We Love Drinks authors Kirk and I were really spoiled this year. In 2010 with wine, beer and cocktails alike we saw a resurgence of the desire to enjoy and educate ourselves in the world of libation. Sure we still like a shot from a dive bar but we also love craft cocktails. It’s not a drunk town, it’s a drinks town!
In addition to the old favorites, a number of new places opened up. We found ourselves covering everything we could despite busy day jobs (it certainly improved my tolerance level. shut up, pesky liver, wine is good for you!). There was the continuation of the wine bar explosion with cosy Dickson Wine Bar, DC’s raging beer love with Biergarten Haus and the promise of DC Brau, luscious cocktail smoothies at Fruit Bat, the rough-and-tumble American Ice Co. – I know we missed a few, and I’m going to do my best to stay on top of 2011. We’ve got burning questions in the coming year – will the winter opening of Jack Rose get me to hang out in Adams Morgan again, or will the Bier Baron successfully revive the faded Brickskellar space (and reputation)?
Anything you’d like to see covered? Interested in joining our merry drinks band? Drop me a line, I’d love to know.
We Love Drinks continues our series where we look behind the bar, profiling the many people – from mixologists to bartenders, sommeliers to publicans – who make your drinks experience happen.
When Ivan Iricanin first tells me his favorite drink is tequila, I don’t quite believe him. After all, as beverage manager for Masa 14 with its 100+ tequila collection, doesn’t he have to say that? But the care is evident as he lines up a flight showcasing some exquisite ultra-aged tequila. And once I sample his simple margarita, I definitely believe him.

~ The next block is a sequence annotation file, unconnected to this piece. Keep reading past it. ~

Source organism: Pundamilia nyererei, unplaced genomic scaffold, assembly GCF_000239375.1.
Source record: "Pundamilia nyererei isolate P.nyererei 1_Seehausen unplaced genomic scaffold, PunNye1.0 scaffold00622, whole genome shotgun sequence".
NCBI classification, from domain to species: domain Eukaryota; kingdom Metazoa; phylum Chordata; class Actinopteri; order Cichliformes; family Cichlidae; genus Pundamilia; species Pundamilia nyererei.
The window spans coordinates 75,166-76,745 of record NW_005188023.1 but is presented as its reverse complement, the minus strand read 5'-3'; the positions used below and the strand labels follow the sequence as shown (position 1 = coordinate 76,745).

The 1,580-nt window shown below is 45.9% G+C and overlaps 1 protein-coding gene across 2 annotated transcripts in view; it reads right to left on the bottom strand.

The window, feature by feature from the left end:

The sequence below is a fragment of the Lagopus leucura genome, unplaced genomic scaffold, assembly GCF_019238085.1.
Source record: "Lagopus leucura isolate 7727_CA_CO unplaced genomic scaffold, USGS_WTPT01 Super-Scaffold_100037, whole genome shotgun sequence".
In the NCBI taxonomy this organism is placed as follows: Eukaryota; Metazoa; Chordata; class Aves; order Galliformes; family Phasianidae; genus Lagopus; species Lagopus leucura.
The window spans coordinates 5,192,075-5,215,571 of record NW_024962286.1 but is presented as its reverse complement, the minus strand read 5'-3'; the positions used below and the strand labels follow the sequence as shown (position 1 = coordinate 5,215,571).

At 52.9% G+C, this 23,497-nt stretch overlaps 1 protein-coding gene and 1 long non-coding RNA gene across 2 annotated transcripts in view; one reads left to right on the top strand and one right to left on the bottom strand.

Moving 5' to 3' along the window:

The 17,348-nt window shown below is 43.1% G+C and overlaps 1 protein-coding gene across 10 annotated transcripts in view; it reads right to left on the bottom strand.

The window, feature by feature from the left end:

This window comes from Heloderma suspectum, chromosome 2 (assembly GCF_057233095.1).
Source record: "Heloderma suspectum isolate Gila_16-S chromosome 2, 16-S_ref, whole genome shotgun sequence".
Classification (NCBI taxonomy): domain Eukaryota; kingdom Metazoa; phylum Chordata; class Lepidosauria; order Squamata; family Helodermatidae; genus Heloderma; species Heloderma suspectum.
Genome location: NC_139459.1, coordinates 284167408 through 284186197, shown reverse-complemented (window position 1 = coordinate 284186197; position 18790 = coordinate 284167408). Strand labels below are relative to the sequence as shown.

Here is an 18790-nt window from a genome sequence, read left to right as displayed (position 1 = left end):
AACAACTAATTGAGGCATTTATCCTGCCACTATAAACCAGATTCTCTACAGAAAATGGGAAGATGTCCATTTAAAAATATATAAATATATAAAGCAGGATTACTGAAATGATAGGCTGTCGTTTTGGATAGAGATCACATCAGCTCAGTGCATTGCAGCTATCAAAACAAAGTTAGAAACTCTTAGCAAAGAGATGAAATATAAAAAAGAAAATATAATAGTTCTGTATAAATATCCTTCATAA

Ivan’s originally from Serbia, spending the past five years in DC and previously working with Richard Sandoval at Zengo. When I ask how a Serbian came to love a Mexican liquor, he mentions rakija, a fruit brandy usually made with plums. The best varieties are homemade and difficult to get. Traveling to Mexico as part of his stint with Washington Wholesale, he was reminded of his national liquor when trying the micro-tequilas – and of course Sandoval’s Mexican heritage was a huge influence as well.
Most Americans never get past mixto tequila, artificially colored and only 50% or so of it actual agave – the remainder coming from other sugar sources. “You’ll get a headache if it’s mixto,” Ivan says strongly, “all our tequilas served here are 100% agave.” This is serious stuff, with a regulatory council and bottle identifiers similiar to wine regulation. Ivan suggests starting your exploration with a flight – and what better way to completely wipe all memory of previous bad tequila choices than to go with a micro-tequila flight. Masa has six on the menu, and you won’t find them anywhere else.
As he lines up the gorgeous bottles with a card explaining each one, I’m thinking this could be dangerous, even though Ivan says the quality is flawless. I’m still relieved that fellow WLDC author Max is also along for the ride to help me with the tasting! Continue reading →